Numerous studies have described the development of CD4 and CD8 T cells that secrete IFN-γ during Salmonella infection.52,53 Indeed, one characteristic of the large frequency of Salmonella-specific CD4 T cells noted in recent studies is that many of these cells are able to produce IFN-γex vivo.41,4345 These data underline the importance of IFN-γ production to the generation of protective immunity in this model.9 In addition to the development of effector cytokine production, many of these activated Salmonella-specific T cells acquire the capacity to migrate to non-lymphoid tissues such as the liver,45 a major site of bacterial replication. Thus, during infection, a Salmonella-specific effector population expands rapidly in lymphoid tissues and redistributes effectively to the major non-lymphoid sites of bacterial infection. However, it should be noted that most of these studies have examined the effector function and migration of Salmonella-specific T cells in response to attenuated bacteria, and the T-cell response to virulent bacteria may differ. Indeed, a deficiency in the migration of Salmonella-specific T cells to non-lymphoid tissues was previously noted in mice infected with virulent Salmonella.28 However, it is extremely difficult to examine T-cell effector function and migration when using a mouse model of acute infection that is rapidly fatal. Perhaps future studies using virulent Salmonella and antibiotic treatment will clarify whether T-cell effector function and migration is compromised following infection with virulent bacteria.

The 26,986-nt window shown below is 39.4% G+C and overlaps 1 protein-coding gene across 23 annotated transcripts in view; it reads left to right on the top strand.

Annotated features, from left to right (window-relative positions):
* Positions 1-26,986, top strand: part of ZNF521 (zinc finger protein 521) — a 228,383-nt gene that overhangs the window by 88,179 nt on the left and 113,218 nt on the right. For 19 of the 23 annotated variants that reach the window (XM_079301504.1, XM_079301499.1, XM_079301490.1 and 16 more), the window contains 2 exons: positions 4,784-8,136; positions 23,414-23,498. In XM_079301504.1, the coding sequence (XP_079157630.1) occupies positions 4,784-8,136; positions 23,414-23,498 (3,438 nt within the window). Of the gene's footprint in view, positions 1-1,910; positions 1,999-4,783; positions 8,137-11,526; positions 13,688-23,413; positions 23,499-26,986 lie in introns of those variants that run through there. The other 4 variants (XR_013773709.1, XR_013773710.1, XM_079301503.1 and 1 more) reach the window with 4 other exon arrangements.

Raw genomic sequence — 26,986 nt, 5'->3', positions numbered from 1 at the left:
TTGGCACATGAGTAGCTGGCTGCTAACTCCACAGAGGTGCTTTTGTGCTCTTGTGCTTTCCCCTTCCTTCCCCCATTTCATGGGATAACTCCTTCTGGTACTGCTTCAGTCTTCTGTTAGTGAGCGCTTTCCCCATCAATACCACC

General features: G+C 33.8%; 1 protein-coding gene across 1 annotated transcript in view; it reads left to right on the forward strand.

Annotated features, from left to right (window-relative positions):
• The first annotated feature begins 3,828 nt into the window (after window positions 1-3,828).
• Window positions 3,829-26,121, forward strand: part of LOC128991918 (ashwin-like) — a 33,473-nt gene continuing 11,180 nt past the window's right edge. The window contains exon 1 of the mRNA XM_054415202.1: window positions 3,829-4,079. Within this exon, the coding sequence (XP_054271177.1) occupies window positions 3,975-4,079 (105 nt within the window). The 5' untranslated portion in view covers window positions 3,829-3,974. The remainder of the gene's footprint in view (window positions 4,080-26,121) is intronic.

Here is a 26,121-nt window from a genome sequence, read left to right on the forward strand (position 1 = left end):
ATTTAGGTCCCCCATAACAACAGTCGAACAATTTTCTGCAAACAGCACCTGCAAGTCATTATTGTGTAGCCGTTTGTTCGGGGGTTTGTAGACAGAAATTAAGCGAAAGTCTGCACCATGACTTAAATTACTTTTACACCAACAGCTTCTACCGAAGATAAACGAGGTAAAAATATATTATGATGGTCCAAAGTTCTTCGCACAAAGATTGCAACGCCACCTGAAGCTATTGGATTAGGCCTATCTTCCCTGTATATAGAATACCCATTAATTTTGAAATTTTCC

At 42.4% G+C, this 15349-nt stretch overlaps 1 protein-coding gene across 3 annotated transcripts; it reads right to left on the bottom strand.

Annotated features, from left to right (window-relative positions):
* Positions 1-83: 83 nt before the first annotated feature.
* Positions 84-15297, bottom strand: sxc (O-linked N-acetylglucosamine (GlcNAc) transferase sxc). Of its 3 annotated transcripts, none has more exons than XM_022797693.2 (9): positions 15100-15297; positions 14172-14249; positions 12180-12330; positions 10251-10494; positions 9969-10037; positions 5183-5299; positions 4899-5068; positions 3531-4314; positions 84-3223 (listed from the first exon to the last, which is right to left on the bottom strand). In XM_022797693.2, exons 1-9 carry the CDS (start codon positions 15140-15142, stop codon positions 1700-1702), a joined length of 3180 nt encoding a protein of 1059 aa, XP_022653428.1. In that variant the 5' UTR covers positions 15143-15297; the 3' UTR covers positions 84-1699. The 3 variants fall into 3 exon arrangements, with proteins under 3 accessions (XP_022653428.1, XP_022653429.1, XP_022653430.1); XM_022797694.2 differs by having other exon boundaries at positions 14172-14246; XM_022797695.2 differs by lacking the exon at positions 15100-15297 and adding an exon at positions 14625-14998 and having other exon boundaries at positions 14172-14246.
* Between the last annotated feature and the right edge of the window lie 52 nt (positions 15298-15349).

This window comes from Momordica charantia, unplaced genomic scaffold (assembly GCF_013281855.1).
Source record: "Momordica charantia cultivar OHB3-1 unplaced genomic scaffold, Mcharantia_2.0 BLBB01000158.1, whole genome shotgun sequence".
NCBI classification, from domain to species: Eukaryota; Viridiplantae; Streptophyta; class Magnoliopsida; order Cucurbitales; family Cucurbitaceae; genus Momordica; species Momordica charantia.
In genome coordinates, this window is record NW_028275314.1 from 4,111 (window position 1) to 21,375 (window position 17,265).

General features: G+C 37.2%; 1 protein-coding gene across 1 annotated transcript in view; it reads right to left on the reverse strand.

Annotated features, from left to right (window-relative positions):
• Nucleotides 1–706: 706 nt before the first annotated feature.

Given the reported magnitude of the polyclonal Salmonella-specific T-cell response41,44,45 one might imagine that it would be easy to generate class-I and class-II tetramer reagents to track Salmonella-specific responses in vivo. However, as already noted above, the number of naturally defined class-I and class-II epitopes in the mouse model of Salmonella infection is somewhat limited. For CD4 T cells there are only three defined Salmonella epitopes, I-Ak/FliC 339-50,54 I-Ab/FliC 427-41,32 and I-Ad/SipC 381-94.55 For CD8 T cells, two Kb peptide epitopes from outer membrane protein C56 and an epitope presented by the class-Ib molecule Qa-157 have been described. Aside from the limited number of epitopes to choose from, the frequency of endogenous T-cell responses to each of these defined epitopes is either untested5457 or found to be surprisingly low.32 Therefore, identification of new class-I and class-II Salmonella epitopes, or better characterization of existing epitopes, is required for the generation of tetramer reagents and a more complete analysis of the endogenous T-cell response to Salmonella infection.